There are at least three legal rights that bear on the question of whether or not someone can make commercial use of an existing quote or song lyric. These are Copyright, Trademark and the Right of Publicity.
With respect to Copyright, let’s first clarify that words, phrases and titles are not by themselves copyrightable. See: http://www.copyright.gov/circs/circ34.pdf.
However, when the words or phrases you want to use are contained in a larger, copyrighted work, then they are indeed protected by copyright. The same rule applies if the phrase you want to use is a quote, whether from a copyrighted speech or a catchy aphorism used by a writer or one of her characters in the course of dialogue. Use of the same content in your commercial product without the permission of the copyright holder, whether in a greeting card, or other paper product, is an infringement. The Copyright Office addresses the same question in one of its own FAQs: http://www.copyright.gov/help/faq/faq-fairuse.html
“If you use a copyrighted work without authorization, the owner may be entitled to bring an infringement action against you. There are circumstances under the fair use doctrine where a quote or a sample may be used without permission. However, in cases of doubt, the Copyright Office recommends that permission be obtained.”
Then the question is whether or not the a person's particular use is defensible as a “Fair Use." Consider the four part Fair Use test:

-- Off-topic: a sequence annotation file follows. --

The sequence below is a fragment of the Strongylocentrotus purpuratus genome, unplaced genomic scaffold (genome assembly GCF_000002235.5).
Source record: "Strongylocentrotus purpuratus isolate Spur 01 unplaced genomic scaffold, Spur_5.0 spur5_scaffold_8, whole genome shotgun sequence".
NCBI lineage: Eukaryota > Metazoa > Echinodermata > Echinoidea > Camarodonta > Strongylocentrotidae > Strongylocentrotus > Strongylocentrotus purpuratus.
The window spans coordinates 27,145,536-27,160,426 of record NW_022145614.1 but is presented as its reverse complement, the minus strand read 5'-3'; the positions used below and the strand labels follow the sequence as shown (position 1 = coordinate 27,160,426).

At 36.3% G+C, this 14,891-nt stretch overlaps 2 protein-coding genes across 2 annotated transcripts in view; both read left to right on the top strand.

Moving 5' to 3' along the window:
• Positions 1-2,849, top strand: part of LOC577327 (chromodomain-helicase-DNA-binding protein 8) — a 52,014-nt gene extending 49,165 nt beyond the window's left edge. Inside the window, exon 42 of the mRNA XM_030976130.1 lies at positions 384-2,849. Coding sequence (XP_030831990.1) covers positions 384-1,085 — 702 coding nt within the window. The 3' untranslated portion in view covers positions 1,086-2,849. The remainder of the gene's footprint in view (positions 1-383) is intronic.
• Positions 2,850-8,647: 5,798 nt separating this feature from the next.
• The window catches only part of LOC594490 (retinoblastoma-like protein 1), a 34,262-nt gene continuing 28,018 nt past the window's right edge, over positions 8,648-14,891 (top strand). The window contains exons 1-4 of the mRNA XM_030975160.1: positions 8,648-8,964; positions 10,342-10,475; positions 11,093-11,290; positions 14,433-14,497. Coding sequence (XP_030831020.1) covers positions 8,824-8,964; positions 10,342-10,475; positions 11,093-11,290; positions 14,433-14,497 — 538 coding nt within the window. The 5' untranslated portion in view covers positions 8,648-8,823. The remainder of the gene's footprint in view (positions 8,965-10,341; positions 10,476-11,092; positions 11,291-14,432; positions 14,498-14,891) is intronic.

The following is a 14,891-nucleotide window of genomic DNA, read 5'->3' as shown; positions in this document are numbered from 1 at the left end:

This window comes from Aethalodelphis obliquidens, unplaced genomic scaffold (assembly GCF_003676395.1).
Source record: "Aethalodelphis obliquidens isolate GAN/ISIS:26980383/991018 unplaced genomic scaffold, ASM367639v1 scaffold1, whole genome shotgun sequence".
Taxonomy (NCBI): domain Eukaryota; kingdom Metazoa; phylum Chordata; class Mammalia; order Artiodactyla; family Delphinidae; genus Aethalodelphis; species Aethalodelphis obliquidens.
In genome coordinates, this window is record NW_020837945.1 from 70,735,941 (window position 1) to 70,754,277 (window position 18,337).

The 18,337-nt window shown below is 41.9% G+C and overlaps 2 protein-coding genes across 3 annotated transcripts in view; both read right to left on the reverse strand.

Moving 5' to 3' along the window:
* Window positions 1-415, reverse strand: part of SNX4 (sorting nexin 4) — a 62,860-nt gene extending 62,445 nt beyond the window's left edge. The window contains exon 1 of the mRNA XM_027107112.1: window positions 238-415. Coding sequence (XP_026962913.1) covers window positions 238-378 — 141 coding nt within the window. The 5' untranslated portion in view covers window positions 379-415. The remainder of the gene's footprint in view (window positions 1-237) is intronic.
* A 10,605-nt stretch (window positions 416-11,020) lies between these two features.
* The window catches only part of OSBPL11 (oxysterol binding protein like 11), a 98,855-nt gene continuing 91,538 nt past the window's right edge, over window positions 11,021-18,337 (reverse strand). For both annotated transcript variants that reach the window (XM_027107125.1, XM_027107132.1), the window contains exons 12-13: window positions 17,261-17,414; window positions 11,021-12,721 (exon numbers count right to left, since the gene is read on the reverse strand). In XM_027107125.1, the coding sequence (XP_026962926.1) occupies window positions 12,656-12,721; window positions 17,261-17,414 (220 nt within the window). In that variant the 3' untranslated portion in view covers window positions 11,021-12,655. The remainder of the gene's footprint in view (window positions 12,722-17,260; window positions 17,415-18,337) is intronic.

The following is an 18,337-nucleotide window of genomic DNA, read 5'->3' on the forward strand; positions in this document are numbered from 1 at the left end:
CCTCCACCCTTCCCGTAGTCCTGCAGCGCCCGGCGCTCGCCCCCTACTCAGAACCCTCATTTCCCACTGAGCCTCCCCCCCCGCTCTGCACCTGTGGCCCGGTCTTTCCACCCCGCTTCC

- The purpose and character of the use, including whether such use is of a commercial nature or is for nonprofit educational purposes;
- The nature of the copyrighted work;
- The amount and substantiality of the portion used in relation to the copyrighted work as a whole; and
- The effect of the use upon the potential market for or value of the copyrighted work.
When considering whether or not pithy sayings might be protectable on their own, consider the case of Ashleigh Brilliant (http://www.ashleighbrilliant.com/), who has successfully defended his copyright of his collection of original sayings. Historically, certain quotable essayists and humorists have sent out ‘cease and desist’ letters to stop the use of their quotes. However, given how broadly some of these materials are now disseminated online, it is becoming increasingly difficult for rightsholders to stop commercial use.
As for trademark, if the quote or lyric you want to use is being utilized as a trade or service mark then your use could cause someone to believe that the trademark holder is the source of goods on which you use it. That is the gravamen of trademark Law – to avoid just such confusion as to origin. You will want to make sure that you are not using a pre-existing catchy saying associated with another company to attract prospective purchasers of your goods. Many such phrases, such as “Show Me the Money,” “ET Phone Home,” “Got Milk” and “Just Do It,” are trademarked, and cannot be used by you without likely objections, if not claims, by their owners.
Finally, if you are using a quote, and in conjunction with the quote you use the author’s name, that is a use that can easily been seen as a violation of that person’s Right of Publicity, even if it is just being used to identify the source of her quote! What if you were to use the quote without the author’s name? Would that diminish sales of your product? If so, then clearly there is a commercial advantage to using the name. At the same time, if you go to the author or her agent or publisher for permission to use the quote, it is very likely that the permission will come with the condition that the quote be attributed. And that is a large part of the reason a royalty payable on your sales will likely be required in exchange.